The land of bankruptcy can be foreign to most businesses. When a customer files bankruptcy while owing your business money, you quickly pick up on buzzwords like “pre-petition,” “proofs of claim” and “the unsecured creditors committee.”
Another term that pops up — but often not until months after the bankruptcy case is filed — is “preference payments.” Often a business will discover this term upon receiving a letter demanding you return money to a customer that paid your business in the short term before that customer filed bankruptcy.
Dealing with an unpaid balance plus the possibility of being required to return money that previously and rightfully was paid leaves many in a state of shock. As a business owner, if thoughts of unfairness are running through your mind, you wouldn’t be the first. While this article does not debate the fairness of federal bankruptcy law, it does breakdown the concept of “preference payments” so that you and your business can be better prepared should you ever face a lawsuit seeking the recovery of payments.
Two fundamental goals of federal bankruptcy law are to (1) provide a fresh start to a debtor and (2) ensure creditors in a similar situation are treated equally. One way the second goal is achieved is for creditors to be put in certain classes based on the nature of their debt. For example, a trade creditor with no collateral will be classed with other “general unsecured creditors.” Creditors in the same class receive the same type of payment. In the typical bankruptcy case where not enough assets exist to pay general unsecured creditors in full, each creditor typically receives the same pro rata share of a certain pool of assets based upon the amount of the creditors claim.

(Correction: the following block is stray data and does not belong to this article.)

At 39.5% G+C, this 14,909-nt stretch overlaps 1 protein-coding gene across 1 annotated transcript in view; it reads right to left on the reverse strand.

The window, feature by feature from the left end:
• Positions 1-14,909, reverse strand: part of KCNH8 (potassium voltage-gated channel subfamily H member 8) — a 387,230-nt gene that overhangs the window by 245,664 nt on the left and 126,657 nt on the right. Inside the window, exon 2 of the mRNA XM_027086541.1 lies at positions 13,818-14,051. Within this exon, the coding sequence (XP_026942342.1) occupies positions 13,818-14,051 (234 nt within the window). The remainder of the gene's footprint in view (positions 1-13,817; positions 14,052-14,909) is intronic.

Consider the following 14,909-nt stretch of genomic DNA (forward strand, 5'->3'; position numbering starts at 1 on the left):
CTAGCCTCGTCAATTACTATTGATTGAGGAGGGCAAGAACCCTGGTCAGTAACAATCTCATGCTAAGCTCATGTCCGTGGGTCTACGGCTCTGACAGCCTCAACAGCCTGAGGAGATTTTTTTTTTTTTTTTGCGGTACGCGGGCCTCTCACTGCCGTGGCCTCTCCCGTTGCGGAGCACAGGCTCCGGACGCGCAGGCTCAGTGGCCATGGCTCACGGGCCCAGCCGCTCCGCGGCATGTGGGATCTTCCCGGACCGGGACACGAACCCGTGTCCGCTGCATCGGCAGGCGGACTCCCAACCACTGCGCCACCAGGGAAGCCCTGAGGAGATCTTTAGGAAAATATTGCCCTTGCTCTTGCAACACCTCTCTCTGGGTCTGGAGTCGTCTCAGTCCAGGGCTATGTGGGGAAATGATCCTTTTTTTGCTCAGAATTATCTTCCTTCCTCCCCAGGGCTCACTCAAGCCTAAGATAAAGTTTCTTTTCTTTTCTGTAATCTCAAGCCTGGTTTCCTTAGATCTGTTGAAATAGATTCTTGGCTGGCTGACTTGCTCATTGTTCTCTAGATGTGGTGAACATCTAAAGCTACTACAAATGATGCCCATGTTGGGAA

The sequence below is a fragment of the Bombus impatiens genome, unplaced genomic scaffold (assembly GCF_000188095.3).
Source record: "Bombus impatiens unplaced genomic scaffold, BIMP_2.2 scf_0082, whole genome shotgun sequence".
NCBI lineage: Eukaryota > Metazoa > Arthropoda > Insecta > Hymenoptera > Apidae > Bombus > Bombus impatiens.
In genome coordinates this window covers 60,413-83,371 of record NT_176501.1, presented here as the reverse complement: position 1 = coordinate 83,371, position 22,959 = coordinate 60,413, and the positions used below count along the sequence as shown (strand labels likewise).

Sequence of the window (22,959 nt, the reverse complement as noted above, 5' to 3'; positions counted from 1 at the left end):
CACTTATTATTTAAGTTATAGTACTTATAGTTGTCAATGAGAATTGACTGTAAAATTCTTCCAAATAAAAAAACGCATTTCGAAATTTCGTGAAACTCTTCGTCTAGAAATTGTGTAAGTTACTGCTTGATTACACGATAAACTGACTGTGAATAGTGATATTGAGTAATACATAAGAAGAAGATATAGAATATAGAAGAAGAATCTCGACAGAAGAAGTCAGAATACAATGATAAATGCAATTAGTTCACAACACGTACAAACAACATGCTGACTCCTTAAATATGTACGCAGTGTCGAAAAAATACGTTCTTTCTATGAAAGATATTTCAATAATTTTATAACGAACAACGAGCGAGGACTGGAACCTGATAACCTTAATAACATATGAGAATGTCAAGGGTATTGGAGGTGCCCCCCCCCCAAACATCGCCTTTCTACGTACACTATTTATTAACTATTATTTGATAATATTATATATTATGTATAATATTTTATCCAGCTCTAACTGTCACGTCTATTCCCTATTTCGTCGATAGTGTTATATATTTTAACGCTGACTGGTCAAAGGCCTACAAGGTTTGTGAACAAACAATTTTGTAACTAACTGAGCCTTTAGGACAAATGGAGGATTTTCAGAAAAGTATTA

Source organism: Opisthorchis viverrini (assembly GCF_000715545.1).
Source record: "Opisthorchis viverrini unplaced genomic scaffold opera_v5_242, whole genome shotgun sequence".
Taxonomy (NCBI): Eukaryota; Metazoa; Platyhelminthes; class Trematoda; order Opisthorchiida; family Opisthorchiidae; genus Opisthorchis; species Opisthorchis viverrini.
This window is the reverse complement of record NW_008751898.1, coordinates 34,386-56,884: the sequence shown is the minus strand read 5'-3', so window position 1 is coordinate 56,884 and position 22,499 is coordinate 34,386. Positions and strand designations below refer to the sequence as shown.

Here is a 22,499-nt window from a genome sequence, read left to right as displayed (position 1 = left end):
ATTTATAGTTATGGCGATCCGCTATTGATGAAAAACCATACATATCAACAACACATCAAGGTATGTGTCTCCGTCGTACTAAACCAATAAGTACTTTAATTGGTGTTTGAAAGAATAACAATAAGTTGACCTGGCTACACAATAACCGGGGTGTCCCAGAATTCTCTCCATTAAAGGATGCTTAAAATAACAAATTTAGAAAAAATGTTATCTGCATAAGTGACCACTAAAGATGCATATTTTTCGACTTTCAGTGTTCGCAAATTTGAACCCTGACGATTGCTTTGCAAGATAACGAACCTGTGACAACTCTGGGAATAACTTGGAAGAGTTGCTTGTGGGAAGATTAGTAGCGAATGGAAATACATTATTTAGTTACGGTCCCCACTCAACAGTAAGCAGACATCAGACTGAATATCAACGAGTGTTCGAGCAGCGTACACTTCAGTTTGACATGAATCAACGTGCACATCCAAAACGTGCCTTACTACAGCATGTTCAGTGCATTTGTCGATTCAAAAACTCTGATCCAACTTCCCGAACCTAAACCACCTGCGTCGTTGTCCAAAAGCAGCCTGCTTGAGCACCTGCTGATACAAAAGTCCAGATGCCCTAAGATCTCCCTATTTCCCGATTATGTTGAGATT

This seems fair, right? But what if a customer files bankruptcy after not paying you for months, and you are told you will receive only pennies on the dollar for your claim and later learn that another creditor — perhaps one of your competitors — was paid a huge chunk of its outstanding debt just weeks before the bankruptcy case was filed? The money used to pay that vendor would have otherwise been part of the bankruptcy estate used to pay creditors like you. Suddenly, the situation doesn’t seem as fair does it?
To address this scenario and to help ensure equal treatment for creditors, bankruptcy law says “preference payments” like the one described in this scenario can be clawed back from a creditor and returned to the overall pool used to pay creditors. Setting aside legal jargon and nuances, a payment constitutes a preference if the soon-to-be-debtor made the payment to the creditor within 90 days of filing bankruptcy for a debt that arose before the payment was made. This relatively straightforward concept addresses the inequitable situation where one creditor receives substantial payments shortly before a bankruptcy filing. But in doing so, it creates a whole new set of issues: in some instances, it is inequitable to force a creditor to return a preference payment. To address this, bankruptcy law provides several defenses a creditor can use to prevent a claw back. The two most-commonly asserted of these defenses are the “ordinary course defense” and the “new value defense.”